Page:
Markets Sink As Rate Hike Fears Trump Recovery Optimism

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Asian and European stocks fell on Friday as the euphoria from the US Federal Reserve’s upbeat economic outlook was eclipsed by fears the recovery will fan inflation and interest rate hikes sooner than anticipated.

Mind-boggling amounts of central bank and government stimulus have helped the global economy recover from last year’s virus-driven collapse.

Top global central banks are now grappling with a recent rapid rise in bond yields, triggered by fears that stimulus-fuelled inflation could herald rate hikes as economies reopen.

Heading into the weekend, the Frankfurt, London and Paris stock markets fell, reversing the previous day’s gains.

Oil rose but held below this week’s peaks while the dollar was mixed.

“Stock markets in Europe have taken their cues from the large declines seen in the United States last night,” said CMC Markets analyst David Madden.

“The bearish moves on Wall Street were sparked by higher bond yields and that has spilled over to the European session today, even though things have cooled a little on the yields front.”

After dipping Wednesday, yields hit a 14-month high on Thursday, sparking a plunge in US markets with the Nasdaq down more than three percent.

The losses carried through to Asia where Hong Kong, Shanghai, Tokyo and Taipei shed more than one percent.

The Fed on Wednesday sought to placate the pessimists by once again promising it will not touch interest rates until it is satisfied unemployment has been controlled and inflation is running hot for an extended period.

Fed boss Jerome Powell and Treasury Secretary Janet Yellen have repeatedly said the expected lift in inflation this year would be short-term and that rising Treasury yields — a guide to future interest rates — was a sign of confidence in the economy.

In Asia, Tokyo’s Nikkei was also dealt a blow after the Bank of Japan said it would stop buying exchange-traded funds linked to the index as part of its economic support programme.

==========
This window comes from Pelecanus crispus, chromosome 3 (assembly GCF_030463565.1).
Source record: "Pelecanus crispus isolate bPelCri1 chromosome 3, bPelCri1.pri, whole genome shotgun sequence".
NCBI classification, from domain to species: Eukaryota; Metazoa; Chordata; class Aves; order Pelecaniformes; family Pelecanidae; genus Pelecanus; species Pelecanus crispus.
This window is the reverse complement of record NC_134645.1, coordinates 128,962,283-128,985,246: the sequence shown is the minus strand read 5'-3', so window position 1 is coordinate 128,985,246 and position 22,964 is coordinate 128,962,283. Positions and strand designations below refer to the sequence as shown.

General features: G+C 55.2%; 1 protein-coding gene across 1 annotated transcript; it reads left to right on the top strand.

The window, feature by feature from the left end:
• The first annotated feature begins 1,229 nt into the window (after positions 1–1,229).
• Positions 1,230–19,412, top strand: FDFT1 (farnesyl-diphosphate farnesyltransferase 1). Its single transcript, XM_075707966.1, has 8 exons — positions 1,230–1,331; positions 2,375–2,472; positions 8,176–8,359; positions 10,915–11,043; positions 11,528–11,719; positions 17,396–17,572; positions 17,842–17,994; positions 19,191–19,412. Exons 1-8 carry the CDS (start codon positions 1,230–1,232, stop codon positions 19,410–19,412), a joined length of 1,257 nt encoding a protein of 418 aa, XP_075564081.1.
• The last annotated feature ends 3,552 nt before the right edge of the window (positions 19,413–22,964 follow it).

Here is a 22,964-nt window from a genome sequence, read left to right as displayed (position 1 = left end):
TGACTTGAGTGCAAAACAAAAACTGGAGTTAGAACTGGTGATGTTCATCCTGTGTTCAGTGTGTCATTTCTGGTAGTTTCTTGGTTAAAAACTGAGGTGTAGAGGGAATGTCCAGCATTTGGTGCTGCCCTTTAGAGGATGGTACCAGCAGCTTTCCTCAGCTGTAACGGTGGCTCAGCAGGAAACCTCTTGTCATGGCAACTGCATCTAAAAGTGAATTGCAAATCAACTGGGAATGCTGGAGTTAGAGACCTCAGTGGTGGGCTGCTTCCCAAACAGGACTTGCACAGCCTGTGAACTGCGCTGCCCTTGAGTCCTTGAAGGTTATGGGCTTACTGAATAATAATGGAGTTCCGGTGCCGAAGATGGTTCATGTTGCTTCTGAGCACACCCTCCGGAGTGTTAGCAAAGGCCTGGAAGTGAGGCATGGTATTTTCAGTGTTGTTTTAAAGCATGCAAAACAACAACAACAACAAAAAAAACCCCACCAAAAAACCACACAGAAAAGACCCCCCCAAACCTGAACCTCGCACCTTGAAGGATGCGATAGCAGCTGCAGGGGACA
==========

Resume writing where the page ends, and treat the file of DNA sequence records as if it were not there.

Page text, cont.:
In Europe, investors remain concerned that the region’s recovery could be knocked off course as a rise in new virus cases forces some governments to reimpose containment measures.

French Prime Minister Jean Castex on Thursday said Paris and several other regions would go into limited lockdown after the country saw its highest daily caseload in nearly four months.

Bulgaria and Ukraine were also due to unveil tougher restrictions, while the World Health Organization issued a warning on rising infections in Central Europe and the Balkans.

Paris and other parts of France are facing new, limited lockdowns as authorities try to contain a rise in infections across the country French Prime Minister Jean Castex on March 18, 2021, announced a limited month-long lockdown for Paris and several other regions to combat rising Covid-19 cases, while insisting the measures would not be as strict as in the past. Photo: AFP / Martin BUREAU

London – FTSE 100: DOWN 0.7 percent at 6,730.36 points

Frankfurt – DAX 30: DOWN 0.5 percent at 14,697.77

Paris – CAC 40: DOWN 0.5 percent at 6,030.34

EURO STOXX 50: DOWN 0.5 percent at 3,849.47

Tokyo – Nikkei 225: DOWN 1.4 percent at 29,792.05 (close)

Hong Kong – Hang Seng: DOWN 1.4 percent at 28,990.94 (close)

Shanghai – Composite: DOWN 1.7 percent at 3,404.66 (close)

New York – Nasdaq: DOWN 3.0 percent at 13,116.17 (close)

New York – Dow: DOWN 0.5 percent at 32,862.17 (close Thursday)

Euro/dollar: DOWN at $1.1898 from $1.1915 at 2200 GMT

Pound/dollar: UP at $1.3934 from $1.3925

Euro/pound: DOWN at 85.38 pence from 85.57 pence

Dollar/yen: DOWN at 108.84 yen from 108.89 yen

Brent North Sea crude: UP 0.4 percent at $63.53 per barrel

West Texas Intermediate: UP 0.5 percent at $60.32 per barrel

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